Ray Evans, 92. Oscar-winning songwriter (“Mona Lisa,” “Buttons and Bows”). Feb. 15.

Janet Blair, 85. Vivacious Hollywood actress in 1940s musicals and comedies (“My Sister Eileen”). Feb. 19

Fons Rademakers, 86. Dutch film director whose 1986 “De Aanslag” (The Assault) won Oscar as best foreign-language film. Feb. 22.

Lothar-Guenther Buchheim, 89. German author; wrote autobiographical novel “Das Boot.” Feb. 22.

Mark Spoelstra, 66. Singer who was an important figure in the folk music renaissance of the 1960s. Feb. 25.

Bobby Rosengarden, 82. Jazz drummer; bandleader for “The Dick Cavett Show.” Feb. 27.

Arthur M. Schlesinger Jr., 89. Pulitzer-winning historian; Kennedy administration “court philosopher.” Feb. 28.



Henri Troyat, 95. One of France’s most prolific and respected authors. March 2.

Andy Sidaris, 76. Emmy-winning director of “Wide World of Sports.” March 7.

Brad Delp, 55. Lead singer for the band Boston (“More Than a Feeling”). March 9.

Richard Jeni, 49. Stand-up comedian, frequent “Tonight Show” guest. March 10.

Betty Hutton, 86. Singer-actress who brought brassy vitality to Hollywood musicals (“Annie Get Your Gun”). March 11.

Vilma Ebsen, 96. She danced in “Broadway Melody of 1936" with her brother Buddy. March 12.

Stuart Rosenberg, 79. TV, film director (“Cool Hand Luke”). March 15.

Carol Richards, 84. Singer; teamed with Bing Crosby on “Silver Bells.” March 16.

Luther Ingram, 69. R&B; singer and songwriter known for “If Loving You Is Wrong (I Don’t Want to Be Right).” March 19.

Calvert DeForest, 85. Played bespectacled nebbish Larry “Bud” Melman on David Letterman’s shows. March 19.

Walter Turnbull, 62. Founded the acclaimed Boys Choir of Harlem. March 23.

Robert E. Petersen, 80. Publisher whose Hot Rod, Motor Trend magazines helped shape car culture. March 23.

Henson Cargill, 66. Country singer (“Skip a Rope”). March 24.

Calvin Lockhart, 72. Played underworld figures in 1970s blaxploitation films. March 29.



Danny Barcelona, 77. Drummer with Louis Armstrong. April 1.

Bob Clark, 67. Film director known for holiday classic “A Christmas Story.” April 4.

Edward Mallory, 76. Portrayed angst-ridden Dr. Bill Horton on soap opera “Days of Our Lives.” April 4.

George Jenkins, 98. Art director; won Oscar for “All the President’s Men.” April 6.

Barry Nelson, 89. MGM contract player; later first actor to play James Bond on screen. April 7.

Johnny Hart, 76. Cartoonist whose “B.C.” showed the humorous side of the Stone Age. April 7.

Roscoe Lee Browne, 81. Emmy-winning actor known for rich voice, dignified bearing. April 11.

Don Ho, 76. Hawaiian crooner (“Tiny Bubbles”); entertained tourists for decades. April 14.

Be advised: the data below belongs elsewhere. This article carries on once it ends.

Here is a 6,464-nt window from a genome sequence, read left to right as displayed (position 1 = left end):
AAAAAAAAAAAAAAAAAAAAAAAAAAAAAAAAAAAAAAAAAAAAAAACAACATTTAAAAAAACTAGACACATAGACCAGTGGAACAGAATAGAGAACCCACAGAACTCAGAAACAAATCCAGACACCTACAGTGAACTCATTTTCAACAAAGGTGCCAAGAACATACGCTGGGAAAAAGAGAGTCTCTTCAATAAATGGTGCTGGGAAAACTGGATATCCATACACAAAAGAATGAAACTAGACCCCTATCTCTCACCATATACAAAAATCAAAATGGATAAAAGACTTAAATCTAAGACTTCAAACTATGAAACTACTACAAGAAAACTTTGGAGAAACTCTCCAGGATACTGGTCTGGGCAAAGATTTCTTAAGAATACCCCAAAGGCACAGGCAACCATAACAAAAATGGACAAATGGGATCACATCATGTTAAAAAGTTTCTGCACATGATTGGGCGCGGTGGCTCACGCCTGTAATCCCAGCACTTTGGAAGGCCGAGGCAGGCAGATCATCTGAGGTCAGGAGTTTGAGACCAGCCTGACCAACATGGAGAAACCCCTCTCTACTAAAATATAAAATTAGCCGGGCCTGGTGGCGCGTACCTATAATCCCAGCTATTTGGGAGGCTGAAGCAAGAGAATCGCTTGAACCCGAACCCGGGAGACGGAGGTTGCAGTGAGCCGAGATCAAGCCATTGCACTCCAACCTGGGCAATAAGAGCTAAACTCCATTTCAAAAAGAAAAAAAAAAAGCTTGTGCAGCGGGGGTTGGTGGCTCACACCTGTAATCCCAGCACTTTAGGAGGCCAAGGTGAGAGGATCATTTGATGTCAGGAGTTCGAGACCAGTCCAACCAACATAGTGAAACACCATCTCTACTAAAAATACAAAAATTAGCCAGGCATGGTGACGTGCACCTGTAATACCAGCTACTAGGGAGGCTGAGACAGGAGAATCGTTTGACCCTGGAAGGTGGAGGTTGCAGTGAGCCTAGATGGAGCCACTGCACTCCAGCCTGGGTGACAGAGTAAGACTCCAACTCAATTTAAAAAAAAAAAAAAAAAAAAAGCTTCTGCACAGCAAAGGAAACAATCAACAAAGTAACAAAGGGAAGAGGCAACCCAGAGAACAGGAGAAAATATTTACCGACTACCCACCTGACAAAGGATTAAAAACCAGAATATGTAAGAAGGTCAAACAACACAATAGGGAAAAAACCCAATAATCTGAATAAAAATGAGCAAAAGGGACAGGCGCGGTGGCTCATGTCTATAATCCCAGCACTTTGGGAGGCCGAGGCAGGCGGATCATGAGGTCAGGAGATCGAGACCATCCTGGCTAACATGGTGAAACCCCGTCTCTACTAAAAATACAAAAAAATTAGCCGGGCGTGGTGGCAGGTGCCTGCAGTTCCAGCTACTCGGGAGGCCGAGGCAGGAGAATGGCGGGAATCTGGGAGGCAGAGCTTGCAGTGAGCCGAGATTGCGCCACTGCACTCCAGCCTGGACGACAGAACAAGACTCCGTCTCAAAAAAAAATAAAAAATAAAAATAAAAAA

Brant Parker, 86. Illustrated “The Wizard of Id” comic strip. April 15.

James B. Davis Sr., 90. Founded gospel group the Dixie Hummingbirds. April 17.

Kitty Carlisle Hart, 96. Singer-actress; long career spanned Broadway, opera, television and film (“A Night at the Opera”). April 17.

Stan Daniels, 72. Emmy-winning TV writer and producer (“The Mary Tyler Moore Show,” “Taxi”). April 20.

Andrew Hill, 75. Jazz pianist, composer known for complex post-bop style. April 20.

Anne Pitoniak, 85. Tony-nominated actress (“ ‘night, Mother”). April 22.

David Halberstam, 73. Journalist whose acclaimed books included towering study of Vietnam War, poignant portrait of aging baseball stars. April 23.

Dabbs Greer, 90. Character actor; played minister in “Little House on the Prairie.” April 28.

Tommy Newsom, 78. “The Tonight Show” musician whose “Mr. Excitement” nickname was a running joke for Johnny Carson. April 28.

Tom Poston, 85. The tall, pasty-faced TV comic whose characters were clueless (“Newhart”). April 30.

Zola Taylor, 69. Singer with the Platters (“The Great Pretender”). April 30.



Bernard Gordon, 88. Screenwriter, blacklisted in the 1950s (“55 Days at Peking”). May 11.

Lloyd Alexander, 83. Children’s book author (“The Chronicles of Prydain”). May 17.

Carl Wright, 75. Tap dancer turned actor (“Barbershop,” “Big Momma’s House”). May 19.

Charles Nelson Reilly, 76. Tony Award winner; later known for ribald TV game show appearances. May 25.

Gretchen Wyler, 75. Broadway actress (“Silk Stockings”). May 27.

Mark Harris, 84. Novelist (“Bang the Drum Slowly”). May 30.

William Meredith, 88. Pulitzer Prize-winning poet (“Partial Accounts: New and Selected Poems”). May 30.



Nellie Lutcher, 93. Jazz vocalist (“He’s a Real Gone Guy”). June 8.

Sembene Ousmane, 84. The father of Senegalese cinema and one of the pioneers of the art in Africa. June 9.

Mala Powers, 75. Actress; played Roxanne to Jose Ferrer’s “Cyrano de Bergerac.” June 11.

Don Herbert, 89. Television’s “Mr. Wizard.” June 12.

Thommie Walsh, 57. Tony-winning choreographer (“A Day in Hollywood/A Night in the Ukraine”). June 16.